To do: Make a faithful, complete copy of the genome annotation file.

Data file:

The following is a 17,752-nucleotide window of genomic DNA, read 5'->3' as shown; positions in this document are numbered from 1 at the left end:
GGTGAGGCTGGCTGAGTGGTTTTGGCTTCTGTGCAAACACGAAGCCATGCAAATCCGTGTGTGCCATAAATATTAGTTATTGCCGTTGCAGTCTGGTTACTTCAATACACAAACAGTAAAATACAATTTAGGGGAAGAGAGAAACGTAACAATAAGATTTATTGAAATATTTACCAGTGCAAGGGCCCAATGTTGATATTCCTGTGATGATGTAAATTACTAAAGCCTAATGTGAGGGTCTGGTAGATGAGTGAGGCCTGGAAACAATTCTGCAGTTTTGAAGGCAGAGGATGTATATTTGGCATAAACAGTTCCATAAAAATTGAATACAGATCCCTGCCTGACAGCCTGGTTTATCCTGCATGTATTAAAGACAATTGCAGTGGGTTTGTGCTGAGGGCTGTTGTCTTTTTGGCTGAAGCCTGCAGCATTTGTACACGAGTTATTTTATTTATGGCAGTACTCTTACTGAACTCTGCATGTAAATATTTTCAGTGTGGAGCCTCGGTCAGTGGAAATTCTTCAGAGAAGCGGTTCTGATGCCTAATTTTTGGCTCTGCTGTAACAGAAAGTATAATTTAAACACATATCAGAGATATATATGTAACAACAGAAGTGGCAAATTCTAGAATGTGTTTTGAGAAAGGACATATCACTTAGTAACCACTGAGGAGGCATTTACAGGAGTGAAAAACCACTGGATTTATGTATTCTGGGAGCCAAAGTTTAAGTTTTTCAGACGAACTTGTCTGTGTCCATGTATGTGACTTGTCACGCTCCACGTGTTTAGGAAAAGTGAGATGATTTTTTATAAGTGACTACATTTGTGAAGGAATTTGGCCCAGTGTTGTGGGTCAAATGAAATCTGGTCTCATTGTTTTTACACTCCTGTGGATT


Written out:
The following is a 17,752-nucleotide window of genomic DNA, read 5'->3' as shown; positions in this document are numbered from 1 at the left end:
GGTGAGGCTGGCTGAGTGGTTTTGGCTTCTGTGCAAACACGAAGCCATGCAAATCCGTGTGTGCCATAAATATTAGTTATTGCCGTTGCAGTCTGGTTACTTCAATACACAAACAGTAAAATACAATTTAGGGGAAGAGAGAAACGTAACAATAAGATTTATTGAAATATTTACCAGTGCAAGGGCCCAATGTTGATATTCCTGTGATGATGTAAATTACTAAAGCCTAATGTGAGGGTCTGGTAGATGAGTGAGGCCTGGAAACAATTCTGCAGTTTTGAAGGCAGAGGATGTATATTTGGCATAAACAGTTCCATAAAAATTGAATACAGATCCCTGCCTGACAGCCTGGTTTATCCTGCATGTATTAAAGACAATTGCAGTGGGTTTGTGCTGAGGGCTGTTGTCTTTTTGGCTGAAGCCTGCAGCATTTGTACACGAGTTATTTTATTTATGGCAGTACTCTTACTGAACTCTGCATGTAAATATTTTCAGTGTGGAGCCTCGGTCAGTGGAAATTCTTCAGAGAAGCGGTTCTGATGCCTAATTTTTGGCTCTGCTGTAACAGAAAGTATAATTTAAACACATATCAGAGATATATATGTAACAACAGAAGTGGCAAATTCTAGAATGTGTTTTGAGAAAGGACATATCACTTAGTAACCACTGAGGAGGCATTTACAGGAGTGAAAAACCACTGGATTTATGTATTCTGGGAGCCAAAGTTTAAGTTTTTCAGACGAACTTGTCTGTGTCCATGTATGTGACTTGTCACGCTCCACGTGTTTAGGAAAAGTGAGATGATTTTTTATAAGTGACTACATTTGTGAAGGAATTTGGCCCAGTGTTGTGGGTCAAATGAAATCTGGTCTCATTGTTTTTACACTCCTGTGGATT